AN OPEN URUGUAY
Although in Uruguay there are no records of manufacturing companies that have relocated to another country or that decide to return to their origin, there is a “very open policy” to attract foreign companiesindicated to EFE Inés Bonicelli, executive deputy director of the agency for the promotion of investment, exports and country image Uruguay XXI.
In this sense, he highlighted “the attractiveness” of his country to attract new investments with conditions such as economic, political and social stability, institutionality, respect for the rules, and quality of life, aspects that he considers as a “letter of introduction” to generate interest in a region where there is instability.
“It is known that the fact that foreign companies come and settle is an engine of employment, an engine of development and that it spills over to the rest of the ecosystem. Uruguay is very interested in having these types of companies settle, so that is the flow that we’ve seen,” he said.
ARGENTINA: THE BRAKE OF THE CRISIS
The economic situation that Argentina is dragging, with restricted debt markets, high inflation and fiscal pressure and shortage of foreign currency –the “exchange stocks” severely limits access to the official exchange rate dollar to import and transfer profits– is pushing citizens and companies to move their operations or residences to Uruguay.
Between 600 and 800 people from Argentina have become tax residents in the neighboring country since the start of the pandemic, and join the Argentine companies that have expanded their businesses to the other side of the Río de la Plata, according to what EFE was informed by Uruguayan embassy in Argentina.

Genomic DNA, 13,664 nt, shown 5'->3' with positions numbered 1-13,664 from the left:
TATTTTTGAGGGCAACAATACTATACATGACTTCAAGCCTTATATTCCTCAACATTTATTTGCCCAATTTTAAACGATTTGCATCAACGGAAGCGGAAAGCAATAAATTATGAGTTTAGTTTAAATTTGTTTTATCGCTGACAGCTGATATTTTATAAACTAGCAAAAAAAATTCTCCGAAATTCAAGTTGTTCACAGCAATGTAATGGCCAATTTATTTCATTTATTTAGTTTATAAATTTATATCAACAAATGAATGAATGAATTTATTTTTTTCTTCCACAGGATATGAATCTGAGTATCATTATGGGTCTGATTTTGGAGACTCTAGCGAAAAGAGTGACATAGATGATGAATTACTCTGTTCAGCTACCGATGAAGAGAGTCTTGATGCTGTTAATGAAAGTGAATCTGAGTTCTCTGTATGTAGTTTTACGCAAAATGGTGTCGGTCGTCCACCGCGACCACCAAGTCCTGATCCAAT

The consultant Marcelo Elizondo mentioned three phenomena to EFE: the businessman who goes to live in Uruguay but leaves his production plants in Argentina, the one who sets up his operations center in Uruguay and the businessmen who continue in Argentina but make new investments in Uruguay.
Regarding the Argentine businessmen who decided to reside for tax purposes in Uruguay, the emblematic cases are the founder and president of Mercado Libre, Marcos Galperín; that of Globant, Martín Migoya, and the oilman Alejandro Bulgheroni, president of Pan American Energy, who also has agricultural businesses in Uruguay at Estancias del Lago and wine businesses with Bodega Garzón.
DOMINICAN REPUBLIC, A DRIVER
The Dominican Government actively promotes the country for the relocation of foreign companies, highlighting its geographical location, the commercial agreements that it maintains with countries like the United States and the legal certainty that guarantees foreign companies.
According to data from the National Council of Free Export Zones, MICM dependency, from August 2020 to April 2023, 231 companies were approved in the country, of which there are 103 from the Dominican Republic and the rest are headed by EE .UU with 68, Canada 10 and Spain 6. There is only one from China.
The data indicates that operating companies went from 695 in 2019 to 783 in 2022. Most of them have to do with cigar factories and their derivatives, medical and pharmaceutical products, clothing workshops, agro-industrial products, jewelry, food, among others.
Exports went from 6,249 million dollars in 2019 to 7,832 million dollars in 2022. Regarding jobs, they point out that they went from 176,555 in 2019 to 192,461.